The problem with spring is that it isn’t distributed evenly. On the equinox in the southern U.S., it’s already edging toward summer. In most of Canada, it’s still very much winter. Los Angeles remains 70 and sunny — although this year, those gorgeous days and days of pleasant have been broken up by days of rain. Heck, in Australia, the spring equinox means autumn is on its way.

And in the Northeast, which is where I live, spring means inches of snow followed by feet of mud followed by enough ice to keep it exciting. I should work for the Upstate New York tourism board because I make it sound so delightful.

The advent of “spring” means that one of my most cherished seasons of running is coming to an end. No, not microspike season or windburn season. What I will miss is my indoor track time.

A grey haired woman is looking into the camera and indoor track lanes fill the right half of the image

It’s nice to have the track all to myself.

On the days when running outside seems like it’ll end in a trip to the E.R. because of a broken ankle or frostbite (which is most days January through April), I head to our big college’s indoor track. Could I find a treadmill to run on? Probably. I could also create a playlist of jackhammers and nails on chalkboards, which sounds about as appealing as a session on the ‘mill.

My love for the indoor track might resemble Stockholm Syndrome, where the kidnapped starts to think their kidnapper is a great human being because they have no other options. I didn’t love my first season of running eight laps per mile high above the basketball court. Or my second, third, or fourth season. But now I look forward to my track in the sky and will be wistful when I bid it farewell for now.

Given that my younger kid is about to graduate from high school, “wistful” might just be my default state for the foreseeable future. Still. Indoor tracks are greater than we give them credit for.

The best time to run is right when the building opens, like 6 a.m. Most of the lights haven’t been turned on yet and you run in and out of deep shadows. You’re usually alone, which means you can really fall into a meditative flow state. Plus, you can switch directions whenever you want. It’s a whole chill vibe.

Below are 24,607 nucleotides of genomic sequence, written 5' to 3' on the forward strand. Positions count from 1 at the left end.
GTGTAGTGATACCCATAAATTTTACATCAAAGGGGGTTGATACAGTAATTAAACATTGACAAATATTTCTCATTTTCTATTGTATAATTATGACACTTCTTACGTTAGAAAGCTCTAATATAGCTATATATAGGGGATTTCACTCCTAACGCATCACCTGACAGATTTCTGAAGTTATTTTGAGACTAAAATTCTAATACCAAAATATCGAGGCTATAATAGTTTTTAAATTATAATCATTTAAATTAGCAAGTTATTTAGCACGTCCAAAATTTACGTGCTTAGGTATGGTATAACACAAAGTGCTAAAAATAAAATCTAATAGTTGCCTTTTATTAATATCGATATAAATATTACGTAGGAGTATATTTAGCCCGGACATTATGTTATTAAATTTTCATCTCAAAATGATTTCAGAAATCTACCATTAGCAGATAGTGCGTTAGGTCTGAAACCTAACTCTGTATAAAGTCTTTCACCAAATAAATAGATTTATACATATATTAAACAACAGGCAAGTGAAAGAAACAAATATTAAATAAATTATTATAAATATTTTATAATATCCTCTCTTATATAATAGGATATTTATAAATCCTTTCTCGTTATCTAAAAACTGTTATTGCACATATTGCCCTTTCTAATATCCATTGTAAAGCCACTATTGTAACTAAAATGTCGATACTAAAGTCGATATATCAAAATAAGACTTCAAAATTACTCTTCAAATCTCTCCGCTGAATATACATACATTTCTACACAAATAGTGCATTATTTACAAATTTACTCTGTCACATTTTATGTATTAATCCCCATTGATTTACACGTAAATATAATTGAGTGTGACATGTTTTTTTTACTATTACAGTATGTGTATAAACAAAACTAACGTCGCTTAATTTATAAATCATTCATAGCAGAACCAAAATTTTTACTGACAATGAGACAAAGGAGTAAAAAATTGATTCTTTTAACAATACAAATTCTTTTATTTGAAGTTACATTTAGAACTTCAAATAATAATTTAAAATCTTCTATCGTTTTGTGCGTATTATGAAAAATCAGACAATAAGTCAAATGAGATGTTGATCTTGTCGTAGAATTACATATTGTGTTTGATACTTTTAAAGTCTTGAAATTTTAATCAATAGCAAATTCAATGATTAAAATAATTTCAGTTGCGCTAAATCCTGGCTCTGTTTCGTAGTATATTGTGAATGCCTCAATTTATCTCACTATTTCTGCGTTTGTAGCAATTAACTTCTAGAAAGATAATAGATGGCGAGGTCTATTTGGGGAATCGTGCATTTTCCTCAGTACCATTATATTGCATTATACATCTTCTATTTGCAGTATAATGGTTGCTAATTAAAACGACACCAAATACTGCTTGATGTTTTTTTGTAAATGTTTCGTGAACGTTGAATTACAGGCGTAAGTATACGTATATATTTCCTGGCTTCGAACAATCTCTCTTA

If you want the run to go quickly, hit the track when one of the other sports is practicing. Women’s lacrosse is one of my faves. Not only does the team play bangin’ tracks during their warm-ups, watching these women hype each other up during drills is a hoot. We should all support each other so well.

A frozen landscape

The view from the track. There’s a soccer field under there somewhere.

Sometimes, the men’s track team will bust out laps or practice sprint starts while I’m plodding along. For one shining moment years ago, I kept pace with the slower members of the team. Then they finished their warm-up laps and left me in the dust. We spent the rest of my run dodging and weaving around each other.

Avoiding other runners and walkers is a nice distraction when grinding out long runs — and, yes, I do long runs on the indoor track. On a ten-mile run, the spatial calculations change every few steps. Can I fit in the gap between the speed walker and the dude doing speedwork? How about around speedwork dude as super-swift retiree passes on my right? If I were stronger at math, I could whip up some kind of equation to describe all of our orbits.

Really, though, the best part of long runs inside is that I can put my water and snacks on a windowsill and snag whatever I need like Des Linden grabbing her hydration from the table in Boston. Also just like Des in Boston, I can easily zip into the potty (mine has running water) when nature calls. So we’re pretty much the same, Des and me.

Gray haired woman in a blue shirt on an indoor track. A snowy landscape is in the window over her left shoulder.

Another day; another eight laps to the mile.

Mostly, though, running on the indoor track makes me feel safe somehow. Safe from the weather, of course, and it is great fun to watch a storm whip around outside while being warm inside. But it also makes me feel safe from having to think about traffic or the dark or my route. I can just lean into the non-excitement of circling the same space for miles on end while my mind mellows.